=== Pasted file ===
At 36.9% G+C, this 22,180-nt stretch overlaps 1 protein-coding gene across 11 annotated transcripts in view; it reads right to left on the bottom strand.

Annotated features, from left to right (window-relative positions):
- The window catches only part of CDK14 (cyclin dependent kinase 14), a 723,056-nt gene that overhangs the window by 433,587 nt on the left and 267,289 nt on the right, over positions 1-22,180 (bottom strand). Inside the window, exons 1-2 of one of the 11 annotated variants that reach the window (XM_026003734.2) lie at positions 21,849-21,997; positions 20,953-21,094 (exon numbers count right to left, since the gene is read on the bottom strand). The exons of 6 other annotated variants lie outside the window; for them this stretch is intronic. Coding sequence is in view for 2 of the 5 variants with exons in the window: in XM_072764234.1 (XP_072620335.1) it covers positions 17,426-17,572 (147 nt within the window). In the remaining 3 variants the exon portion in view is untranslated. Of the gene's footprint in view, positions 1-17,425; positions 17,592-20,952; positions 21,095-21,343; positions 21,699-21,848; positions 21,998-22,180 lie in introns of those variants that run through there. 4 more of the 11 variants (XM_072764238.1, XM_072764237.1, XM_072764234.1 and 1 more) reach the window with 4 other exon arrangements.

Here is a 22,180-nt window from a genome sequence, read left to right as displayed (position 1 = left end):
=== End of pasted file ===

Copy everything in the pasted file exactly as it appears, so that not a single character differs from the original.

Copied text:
At 36.9% G+C, this 22,180-nt stretch overlaps 1 protein-coding gene across 11 annotated transcripts in view; it reads right to left on the bottom strand.

Annotated features, from left to right (window-relative positions):
- The window catches only part of CDK14 (cyclin dependent kinase 14), a 723,056-nt gene that overhangs the window by 433,587 nt on the left and 267,289 nt on the right, over positions 1-22,180 (bottom strand). Inside the window, exons 1-2 of one of the 11 annotated variants that reach the window (XM_026003734.2) lie at positions 21,849-21,997; positions 20,953-21,094 (exon numbers count right to left, since the gene is read on the bottom strand). The exons of 6 other annotated variants lie outside the window; for them this stretch is intronic. Coding sequence is in view for 2 of the 5 variants with exons in the window: in XM_072764234.1 (XP_072620335.1) it covers positions 17,426-17,572 (147 nt within the window). In the remaining 3 variants the exon portion in view is untranslated. Of the gene's footprint in view, positions 1-17,425; positions 17,592-20,952; positions 21,095-21,343; positions 21,699-21,848; positions 21,998-22,180 lie in introns of those variants that run through there. 4 more of the 11 variants (XM_072764238.1, XM_072764237.1, XM_072764234.1 and 1 more) reach the window with 4 other exon arrangements.

Here is a 22,180-nt window from a genome sequence, read left to right as displayed (position 1 = left end):